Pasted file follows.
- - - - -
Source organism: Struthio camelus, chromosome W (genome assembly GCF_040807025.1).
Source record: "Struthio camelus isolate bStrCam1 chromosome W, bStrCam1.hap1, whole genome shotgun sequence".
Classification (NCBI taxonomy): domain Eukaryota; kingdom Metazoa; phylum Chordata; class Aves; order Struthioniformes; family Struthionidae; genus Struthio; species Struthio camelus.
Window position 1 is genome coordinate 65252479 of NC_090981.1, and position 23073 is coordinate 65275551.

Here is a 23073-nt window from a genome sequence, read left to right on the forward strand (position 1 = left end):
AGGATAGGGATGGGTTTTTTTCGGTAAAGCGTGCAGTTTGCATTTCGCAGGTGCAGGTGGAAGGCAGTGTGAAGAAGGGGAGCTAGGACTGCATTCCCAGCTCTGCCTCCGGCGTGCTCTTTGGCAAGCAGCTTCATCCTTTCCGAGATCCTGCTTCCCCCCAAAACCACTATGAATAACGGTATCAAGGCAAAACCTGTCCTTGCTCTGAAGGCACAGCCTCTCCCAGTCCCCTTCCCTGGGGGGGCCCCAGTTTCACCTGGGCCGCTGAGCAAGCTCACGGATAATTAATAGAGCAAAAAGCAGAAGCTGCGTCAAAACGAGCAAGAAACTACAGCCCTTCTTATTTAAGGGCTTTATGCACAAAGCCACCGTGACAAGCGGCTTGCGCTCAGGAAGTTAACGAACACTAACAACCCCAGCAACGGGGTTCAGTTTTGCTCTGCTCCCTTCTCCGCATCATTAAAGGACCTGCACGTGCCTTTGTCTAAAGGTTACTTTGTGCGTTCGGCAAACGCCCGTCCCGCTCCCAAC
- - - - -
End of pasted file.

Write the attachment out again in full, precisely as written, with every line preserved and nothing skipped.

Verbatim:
Source organism: Struthio camelus, chromosome W (genome assembly GCF_040807025.1).
Source record: "Struthio camelus isolate bStrCam1 chromosome W, bStrCam1.hap1, whole genome shotgun sequence".
Classification (NCBI taxonomy): domain Eukaryota; kingdom Metazoa; phylum Chordata; class Aves; order Struthioniformes; family Struthionidae; genus Struthio; species Struthio camelus.
Window position 1 is genome coordinate 65252479 of NC_090981.1, and position 23073 is coordinate 65275551.

Here is a 23073-nt window from a genome sequence, read left to right on the forward strand (position 1 = left end):
AGGATAGGGATGGGTTTTTTTCGGTAAAGCGTGCAGTTTGCATTTCGCAGGTGCAGGTGGAAGGCAGTGTGAAGAAGGGGAGCTAGGACTGCATTCCCAGCTCTGCCTCCGGCGTGCTCTTTGGCAAGCAGCTTCATCCTTTCCGAGATCCTGCTTCCCCCCAAAACCACTATGAATAACGGTATCAAGGCAAAACCTGTCCTTGCTCTGAAGGCACAGCCTCTCCCAGTCCCCTTCCCTGGGGGGGCCCCAGTTTCACCTGGGCCGCTGAGCAAGCTCACGGATAATTAATAGAGCAAAAAGCAGAAGCTGCGTCAAAACGAGCAAGAAACTACAGCCCTTCTTATTTAAGGGCTTTATGCACAAAGCCACCGTGACAAGCGGCTTGCGCTCAGGAAGTTAACGAACACTAACAACCCCAGCAACGGGGTTCAGTTTTGCTCTGCTCCCTTCTCCGCATCATTAAAGGACCTGCACGTGCCTTTGTCTAAAGGTTACTTTGTGCGTTCGGCAAACGCCCGTCCCGCTCCCAAC